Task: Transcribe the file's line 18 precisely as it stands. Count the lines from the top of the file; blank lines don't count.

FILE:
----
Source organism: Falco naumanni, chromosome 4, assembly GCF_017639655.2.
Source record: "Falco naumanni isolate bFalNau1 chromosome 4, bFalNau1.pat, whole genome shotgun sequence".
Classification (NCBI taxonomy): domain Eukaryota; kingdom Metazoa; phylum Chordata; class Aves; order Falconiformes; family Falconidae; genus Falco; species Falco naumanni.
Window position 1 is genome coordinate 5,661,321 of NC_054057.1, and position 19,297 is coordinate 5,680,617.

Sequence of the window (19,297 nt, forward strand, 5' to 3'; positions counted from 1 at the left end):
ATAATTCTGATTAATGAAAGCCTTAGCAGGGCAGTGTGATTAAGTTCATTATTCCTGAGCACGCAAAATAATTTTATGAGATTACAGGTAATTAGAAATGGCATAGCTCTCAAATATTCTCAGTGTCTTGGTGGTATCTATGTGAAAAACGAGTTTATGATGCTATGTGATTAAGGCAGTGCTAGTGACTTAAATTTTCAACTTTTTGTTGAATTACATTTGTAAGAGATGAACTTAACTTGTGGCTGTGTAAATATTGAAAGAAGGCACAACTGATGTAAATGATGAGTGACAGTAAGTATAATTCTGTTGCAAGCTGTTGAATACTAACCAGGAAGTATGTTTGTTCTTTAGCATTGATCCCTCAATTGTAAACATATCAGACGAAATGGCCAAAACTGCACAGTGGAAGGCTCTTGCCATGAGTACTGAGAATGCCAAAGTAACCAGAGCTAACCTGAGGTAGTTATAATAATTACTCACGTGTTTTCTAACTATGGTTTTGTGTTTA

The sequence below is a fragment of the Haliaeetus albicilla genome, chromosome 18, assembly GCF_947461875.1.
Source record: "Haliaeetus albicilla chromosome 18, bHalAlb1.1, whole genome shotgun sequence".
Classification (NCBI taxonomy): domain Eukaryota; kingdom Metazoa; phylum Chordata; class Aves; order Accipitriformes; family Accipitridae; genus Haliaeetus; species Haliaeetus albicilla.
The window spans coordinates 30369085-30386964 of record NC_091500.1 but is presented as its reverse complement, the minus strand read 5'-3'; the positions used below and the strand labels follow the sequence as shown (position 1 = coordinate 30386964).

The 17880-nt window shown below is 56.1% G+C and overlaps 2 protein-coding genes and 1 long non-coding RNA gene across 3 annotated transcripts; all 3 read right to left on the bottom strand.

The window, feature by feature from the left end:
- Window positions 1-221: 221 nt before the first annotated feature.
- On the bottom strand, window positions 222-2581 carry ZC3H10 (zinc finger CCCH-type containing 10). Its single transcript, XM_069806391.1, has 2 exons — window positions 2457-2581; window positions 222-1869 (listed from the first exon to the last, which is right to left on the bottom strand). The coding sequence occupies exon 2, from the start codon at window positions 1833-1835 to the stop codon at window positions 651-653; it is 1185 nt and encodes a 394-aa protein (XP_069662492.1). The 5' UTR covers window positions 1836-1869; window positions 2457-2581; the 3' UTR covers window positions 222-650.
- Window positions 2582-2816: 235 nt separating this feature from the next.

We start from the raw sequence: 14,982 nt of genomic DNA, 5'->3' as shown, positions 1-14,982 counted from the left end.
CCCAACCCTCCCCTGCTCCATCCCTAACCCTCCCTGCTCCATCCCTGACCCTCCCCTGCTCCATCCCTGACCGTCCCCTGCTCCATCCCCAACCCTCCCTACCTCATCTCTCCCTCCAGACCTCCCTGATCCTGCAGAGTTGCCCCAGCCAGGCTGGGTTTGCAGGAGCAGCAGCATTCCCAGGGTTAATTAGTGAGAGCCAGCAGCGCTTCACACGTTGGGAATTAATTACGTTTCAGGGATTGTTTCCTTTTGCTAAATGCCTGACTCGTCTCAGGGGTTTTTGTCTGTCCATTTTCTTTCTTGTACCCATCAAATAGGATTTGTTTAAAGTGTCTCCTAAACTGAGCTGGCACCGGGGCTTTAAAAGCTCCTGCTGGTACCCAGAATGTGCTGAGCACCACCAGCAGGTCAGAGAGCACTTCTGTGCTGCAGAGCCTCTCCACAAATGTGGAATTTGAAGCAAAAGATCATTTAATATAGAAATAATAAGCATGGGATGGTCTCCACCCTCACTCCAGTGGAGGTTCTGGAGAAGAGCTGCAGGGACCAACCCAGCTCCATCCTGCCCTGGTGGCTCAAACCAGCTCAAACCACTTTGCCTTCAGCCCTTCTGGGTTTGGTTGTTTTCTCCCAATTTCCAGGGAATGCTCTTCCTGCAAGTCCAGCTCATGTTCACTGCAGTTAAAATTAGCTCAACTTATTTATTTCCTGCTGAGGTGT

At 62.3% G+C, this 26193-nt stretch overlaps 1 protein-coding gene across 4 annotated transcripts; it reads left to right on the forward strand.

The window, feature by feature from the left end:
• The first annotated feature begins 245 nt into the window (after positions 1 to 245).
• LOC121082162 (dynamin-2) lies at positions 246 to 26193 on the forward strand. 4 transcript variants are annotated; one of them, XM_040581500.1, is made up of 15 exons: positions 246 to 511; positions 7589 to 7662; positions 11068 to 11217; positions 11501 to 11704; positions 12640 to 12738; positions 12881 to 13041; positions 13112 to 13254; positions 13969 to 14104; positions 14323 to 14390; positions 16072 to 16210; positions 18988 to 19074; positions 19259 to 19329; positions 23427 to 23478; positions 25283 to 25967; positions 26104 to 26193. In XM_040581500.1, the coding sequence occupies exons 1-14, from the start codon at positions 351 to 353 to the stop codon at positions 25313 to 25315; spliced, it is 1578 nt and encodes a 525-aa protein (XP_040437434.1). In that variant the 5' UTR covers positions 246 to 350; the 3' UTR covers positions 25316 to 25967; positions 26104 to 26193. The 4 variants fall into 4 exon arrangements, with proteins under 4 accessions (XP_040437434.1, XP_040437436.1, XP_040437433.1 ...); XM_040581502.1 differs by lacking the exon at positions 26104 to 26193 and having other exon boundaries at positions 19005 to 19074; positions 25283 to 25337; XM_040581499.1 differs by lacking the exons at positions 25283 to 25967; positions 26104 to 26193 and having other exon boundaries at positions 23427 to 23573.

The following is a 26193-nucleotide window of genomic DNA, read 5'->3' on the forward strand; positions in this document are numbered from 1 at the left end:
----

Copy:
At 62.3% G+C, this 26193-nt stretch overlaps 1 protein-coding gene across 4 annotated transcripts; it reads left to right on the forward strand.